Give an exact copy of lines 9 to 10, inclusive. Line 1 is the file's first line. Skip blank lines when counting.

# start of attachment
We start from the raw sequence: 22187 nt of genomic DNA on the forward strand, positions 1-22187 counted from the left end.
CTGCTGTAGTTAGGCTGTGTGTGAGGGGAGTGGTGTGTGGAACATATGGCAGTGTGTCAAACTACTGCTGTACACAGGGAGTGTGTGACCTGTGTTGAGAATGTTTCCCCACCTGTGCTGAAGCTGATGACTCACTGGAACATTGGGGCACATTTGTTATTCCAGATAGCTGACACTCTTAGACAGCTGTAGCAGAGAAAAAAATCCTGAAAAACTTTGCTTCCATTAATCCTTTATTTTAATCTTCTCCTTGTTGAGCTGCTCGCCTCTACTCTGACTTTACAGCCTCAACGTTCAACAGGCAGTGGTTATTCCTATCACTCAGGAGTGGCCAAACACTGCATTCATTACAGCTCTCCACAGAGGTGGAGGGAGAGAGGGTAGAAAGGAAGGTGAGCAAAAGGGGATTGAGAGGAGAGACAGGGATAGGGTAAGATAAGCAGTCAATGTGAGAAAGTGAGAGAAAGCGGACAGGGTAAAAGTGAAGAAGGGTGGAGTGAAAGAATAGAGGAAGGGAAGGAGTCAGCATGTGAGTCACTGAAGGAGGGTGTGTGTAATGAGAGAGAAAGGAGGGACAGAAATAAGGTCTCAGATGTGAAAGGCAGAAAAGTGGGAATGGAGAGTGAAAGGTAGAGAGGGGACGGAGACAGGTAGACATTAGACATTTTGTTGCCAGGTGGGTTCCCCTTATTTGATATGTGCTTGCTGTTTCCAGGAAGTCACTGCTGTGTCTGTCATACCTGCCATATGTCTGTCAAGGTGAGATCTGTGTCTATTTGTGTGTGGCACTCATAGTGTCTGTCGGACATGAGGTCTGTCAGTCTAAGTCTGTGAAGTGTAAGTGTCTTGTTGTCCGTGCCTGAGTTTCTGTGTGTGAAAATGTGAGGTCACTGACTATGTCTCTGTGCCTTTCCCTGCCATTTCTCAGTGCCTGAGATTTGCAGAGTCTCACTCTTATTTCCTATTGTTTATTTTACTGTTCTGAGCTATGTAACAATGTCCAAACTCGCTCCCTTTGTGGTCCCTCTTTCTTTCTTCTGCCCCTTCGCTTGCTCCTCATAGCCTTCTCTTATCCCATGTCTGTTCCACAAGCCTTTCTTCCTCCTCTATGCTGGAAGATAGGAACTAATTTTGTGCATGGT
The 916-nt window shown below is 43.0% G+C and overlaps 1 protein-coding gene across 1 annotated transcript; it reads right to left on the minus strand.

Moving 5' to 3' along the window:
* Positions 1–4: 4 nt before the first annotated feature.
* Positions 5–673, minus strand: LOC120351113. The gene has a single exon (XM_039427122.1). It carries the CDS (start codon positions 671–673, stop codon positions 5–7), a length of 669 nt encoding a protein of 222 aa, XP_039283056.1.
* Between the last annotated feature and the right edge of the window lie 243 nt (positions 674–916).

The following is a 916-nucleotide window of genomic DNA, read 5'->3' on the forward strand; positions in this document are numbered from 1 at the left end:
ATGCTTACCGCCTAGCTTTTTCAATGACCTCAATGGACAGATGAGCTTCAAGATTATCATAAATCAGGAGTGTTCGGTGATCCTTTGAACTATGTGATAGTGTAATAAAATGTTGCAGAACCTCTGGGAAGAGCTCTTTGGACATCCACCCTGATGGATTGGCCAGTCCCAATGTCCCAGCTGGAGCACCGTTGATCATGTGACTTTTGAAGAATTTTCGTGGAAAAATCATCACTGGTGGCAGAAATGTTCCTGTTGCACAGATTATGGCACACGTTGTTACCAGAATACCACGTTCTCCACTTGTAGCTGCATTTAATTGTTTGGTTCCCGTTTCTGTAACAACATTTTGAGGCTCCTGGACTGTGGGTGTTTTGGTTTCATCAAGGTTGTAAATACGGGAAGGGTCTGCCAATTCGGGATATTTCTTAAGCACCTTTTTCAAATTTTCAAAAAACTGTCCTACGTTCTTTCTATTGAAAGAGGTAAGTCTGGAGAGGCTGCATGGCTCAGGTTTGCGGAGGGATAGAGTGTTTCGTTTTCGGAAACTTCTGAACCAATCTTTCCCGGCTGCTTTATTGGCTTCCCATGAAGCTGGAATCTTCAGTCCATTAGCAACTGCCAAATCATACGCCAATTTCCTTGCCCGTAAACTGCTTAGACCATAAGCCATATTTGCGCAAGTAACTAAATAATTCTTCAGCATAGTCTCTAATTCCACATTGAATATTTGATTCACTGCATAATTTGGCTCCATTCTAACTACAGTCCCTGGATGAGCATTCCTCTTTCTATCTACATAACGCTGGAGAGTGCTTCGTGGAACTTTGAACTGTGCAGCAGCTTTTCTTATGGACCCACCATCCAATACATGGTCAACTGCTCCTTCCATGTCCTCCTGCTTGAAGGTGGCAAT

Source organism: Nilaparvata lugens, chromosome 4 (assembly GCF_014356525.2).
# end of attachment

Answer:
ATGCTTACCGCCTAGCTTTTTCAATGACCTCAATGGACAGATGAGCTTCAAGATTATCATAAATCAGGAGTGTTCGGTGATCCTTTGAACTATGTGATAGTGTAATAAAATGTTGCAGAACCTCTGGGAAGAGCTCTTTGGACATCCACCCTGATGGATTGGCCAGTCCCAATGTCCCAGCTGGAGCACCGTTGATCATGTGACTTTTGAAGAATTTTCGTGGAAAAATCATCACTGGTGGCAGAAATGTTCCTGTTGCACAGATTATGGCACACGTTGTTACCAGAATACCACGTTCTCCACTTGTAGCTGCATTTAATTGTTTGGTTCCCGTTTCTGTAACAACATTTTGAGGCTCCTGGACTGTGGGTGTTTTGGTTTCATCAAGGTTGTAAATACGGGAAGGGTCTGCCAATTCGGGATATTTCTTAAGCACCTTTTTCAAATTTTCAAAAAACTGTCCTACGTTCTTTCTATTGAAAGAGGTAAGTCTGGAGAGGCTGCATGGCTCAGGTTTGCGGAGGGATAGAGTGTTTCGTTTTCGGAAACTTCTGAACCAATCTTTCCCGGCTGCTTTATTGGCTTCCCATGAAGCTGGAATCTTCAGTCCATTAGCAACTGCCAAATCATACGCCAATTTCCTTGCCCGTAAACTGCTTAGACCATAAGCCATATTTGCGCAAGTAACTAAATAATTCTTCAGCATAGTCTCTAATTCCACATTGAATATTTGATTCACTGCATAATTTGGCTCCATTCTAACTACAGTCCCTGGATGAGCATTCCTCTTTCTATCTACATAACGCTGGAGAGTGCTTCGTGGAACTTTGAACTGTGCAGCAGCTTTTCTTATGGACCCACCATCCAATACATGGTCAACTGCTCCTTCCATGTCCTCCTGCTTGAAGGTGGCAAT

Source organism: Nilaparvata lugens, chromosome 4 (assembly GCF_014356525.2).